Posts tagged ‘knit’
For a long time, I’ve been wishing for a knitting/fiber arts group in my town. On ravelry.com, I’ve connected with several other people who expressed an interest. Last week, I decided that with the New Year, one of my goals would be to stop waiting for “someone” to get something started, and take action! So I picked a place, announced a date and time, and spread the word to people I thought might be interested (and – duh – this morning realized that I should have put it in my blog too!). So today was the day, and here we are:That’s me standing the in back. The other members in attendance – most of whom I met on ravelry.com, are craftyashley, mamabeth, lamplighter777, and ontiptoe, and taking the picture, ontiptoe’s friend and new knitter, CB. Oh, and I’m wildharefiber.
We met, chatted, worked on projects for a couple of hours. Here are lamplighter777′s socks, which she is knitting up from some of her very first handspun (she claims she’s just been knitting a year – I am SO impressed!).
Mamabeth and I both have etsy shops – she is beth1818 – here’s a link to her site: http://www.etsy.com/shop.php?user_id=5787123 - it was nice to meet and talk shop! Craftyashley is both a new knitter and a new mother, and brought her sweet, sleeping baby girl along. Ontiptoe and I met online only to discover that her daughter and my son were in the same class at school and at the time, sat next to each other! It’s the internet fun!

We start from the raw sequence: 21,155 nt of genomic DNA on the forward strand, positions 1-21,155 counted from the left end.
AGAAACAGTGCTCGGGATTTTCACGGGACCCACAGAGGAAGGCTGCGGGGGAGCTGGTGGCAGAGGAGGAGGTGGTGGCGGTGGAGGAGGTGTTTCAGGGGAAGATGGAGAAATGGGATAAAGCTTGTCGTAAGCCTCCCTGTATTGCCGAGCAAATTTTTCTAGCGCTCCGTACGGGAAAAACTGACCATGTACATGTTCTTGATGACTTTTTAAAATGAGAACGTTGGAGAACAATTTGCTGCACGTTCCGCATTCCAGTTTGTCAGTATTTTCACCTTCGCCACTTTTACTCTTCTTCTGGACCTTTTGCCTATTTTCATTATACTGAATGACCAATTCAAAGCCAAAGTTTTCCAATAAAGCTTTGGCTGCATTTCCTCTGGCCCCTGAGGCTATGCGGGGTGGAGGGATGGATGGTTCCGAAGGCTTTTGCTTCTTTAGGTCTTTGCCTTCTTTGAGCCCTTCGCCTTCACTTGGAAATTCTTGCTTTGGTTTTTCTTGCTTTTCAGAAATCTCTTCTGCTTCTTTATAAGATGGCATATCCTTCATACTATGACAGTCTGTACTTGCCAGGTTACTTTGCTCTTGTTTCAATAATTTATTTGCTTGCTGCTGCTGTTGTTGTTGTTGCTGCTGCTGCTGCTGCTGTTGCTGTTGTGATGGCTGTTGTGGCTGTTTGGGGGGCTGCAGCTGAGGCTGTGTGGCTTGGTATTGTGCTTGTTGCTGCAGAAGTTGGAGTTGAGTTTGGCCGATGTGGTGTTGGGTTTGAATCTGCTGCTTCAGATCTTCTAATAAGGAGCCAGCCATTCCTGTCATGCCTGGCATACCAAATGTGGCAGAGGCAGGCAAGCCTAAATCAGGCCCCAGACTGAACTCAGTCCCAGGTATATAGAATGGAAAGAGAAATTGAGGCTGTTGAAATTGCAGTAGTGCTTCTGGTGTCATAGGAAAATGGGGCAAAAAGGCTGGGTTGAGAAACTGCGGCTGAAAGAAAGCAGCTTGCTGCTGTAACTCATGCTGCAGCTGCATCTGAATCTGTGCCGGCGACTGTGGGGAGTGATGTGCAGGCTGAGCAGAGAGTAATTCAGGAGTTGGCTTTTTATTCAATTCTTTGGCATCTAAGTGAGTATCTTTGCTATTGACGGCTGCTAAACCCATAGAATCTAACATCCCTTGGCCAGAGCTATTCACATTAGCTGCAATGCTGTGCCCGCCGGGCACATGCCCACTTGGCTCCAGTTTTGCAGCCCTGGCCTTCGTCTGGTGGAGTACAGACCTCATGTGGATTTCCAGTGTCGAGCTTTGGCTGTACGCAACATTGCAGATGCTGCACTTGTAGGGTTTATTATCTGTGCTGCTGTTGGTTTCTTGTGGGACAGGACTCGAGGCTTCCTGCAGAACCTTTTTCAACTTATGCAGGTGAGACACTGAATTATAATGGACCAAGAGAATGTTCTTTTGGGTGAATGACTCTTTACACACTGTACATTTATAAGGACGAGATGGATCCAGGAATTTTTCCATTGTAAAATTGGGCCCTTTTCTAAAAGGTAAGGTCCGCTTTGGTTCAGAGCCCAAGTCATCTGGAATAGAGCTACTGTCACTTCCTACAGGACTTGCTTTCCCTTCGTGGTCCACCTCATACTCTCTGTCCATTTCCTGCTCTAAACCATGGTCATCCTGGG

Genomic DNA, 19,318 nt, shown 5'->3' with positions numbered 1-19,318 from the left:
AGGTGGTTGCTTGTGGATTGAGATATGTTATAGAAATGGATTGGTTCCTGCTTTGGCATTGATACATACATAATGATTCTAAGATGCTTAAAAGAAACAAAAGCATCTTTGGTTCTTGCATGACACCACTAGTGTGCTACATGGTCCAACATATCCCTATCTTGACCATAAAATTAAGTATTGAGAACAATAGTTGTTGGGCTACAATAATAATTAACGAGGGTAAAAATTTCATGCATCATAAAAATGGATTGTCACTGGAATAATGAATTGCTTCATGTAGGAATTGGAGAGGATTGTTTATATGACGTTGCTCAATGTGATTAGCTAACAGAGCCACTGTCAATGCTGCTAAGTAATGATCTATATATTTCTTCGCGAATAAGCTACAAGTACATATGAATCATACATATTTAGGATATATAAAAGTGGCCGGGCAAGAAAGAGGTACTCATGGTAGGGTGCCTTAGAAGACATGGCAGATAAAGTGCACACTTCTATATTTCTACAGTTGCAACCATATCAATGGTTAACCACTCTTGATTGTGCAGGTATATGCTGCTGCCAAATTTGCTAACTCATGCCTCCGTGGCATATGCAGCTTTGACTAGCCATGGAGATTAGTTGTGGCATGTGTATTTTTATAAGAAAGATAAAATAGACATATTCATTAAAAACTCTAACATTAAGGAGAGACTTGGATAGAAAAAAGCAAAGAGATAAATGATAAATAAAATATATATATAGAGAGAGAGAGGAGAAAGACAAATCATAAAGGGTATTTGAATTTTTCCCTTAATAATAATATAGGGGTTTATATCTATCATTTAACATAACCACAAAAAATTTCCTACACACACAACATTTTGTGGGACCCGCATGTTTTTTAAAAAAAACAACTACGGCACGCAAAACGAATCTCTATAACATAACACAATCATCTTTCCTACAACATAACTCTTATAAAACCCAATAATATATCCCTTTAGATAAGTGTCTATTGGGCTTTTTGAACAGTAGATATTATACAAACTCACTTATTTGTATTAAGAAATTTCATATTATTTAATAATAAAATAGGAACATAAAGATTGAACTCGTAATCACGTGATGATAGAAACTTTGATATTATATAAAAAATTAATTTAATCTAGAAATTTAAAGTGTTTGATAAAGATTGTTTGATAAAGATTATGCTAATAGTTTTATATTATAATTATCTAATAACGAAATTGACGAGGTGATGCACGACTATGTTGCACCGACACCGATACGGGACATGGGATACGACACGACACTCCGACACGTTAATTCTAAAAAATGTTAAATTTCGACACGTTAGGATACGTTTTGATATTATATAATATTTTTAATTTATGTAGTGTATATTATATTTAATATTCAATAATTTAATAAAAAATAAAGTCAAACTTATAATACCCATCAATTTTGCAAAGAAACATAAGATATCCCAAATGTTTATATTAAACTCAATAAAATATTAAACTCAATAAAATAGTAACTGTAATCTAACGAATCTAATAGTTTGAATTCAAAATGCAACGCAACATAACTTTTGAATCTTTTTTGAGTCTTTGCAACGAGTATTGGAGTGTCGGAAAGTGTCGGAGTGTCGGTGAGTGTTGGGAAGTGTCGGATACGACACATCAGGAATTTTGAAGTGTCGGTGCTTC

There were several other potential members who weren’t able to come this time, so we’re hopeful that the group will grow and florish. If you’re near Front Royal Virginia and would like to join us, we’d love to welcome you! Send me a message and I’ll add you to the list and let you know the time and place of our next meeting.
My Arabesque tote bag looks lovely paired with the green ”Go Retro” knitted coat in the Winter 2008 issue of Knitters. But maybe those aren’t your colors… or your can’t find/have another yarn you’d rather use? You can substitute as long as you’re using a similar weight feltable wool yarn (and swatch first, of course). Find a varigated yarn with colors you love, and choose three hues from the yarn with similar value (i.e., light/darkness). If you’re not sure how to compare value, it helps to squint or look at the yarn in low light.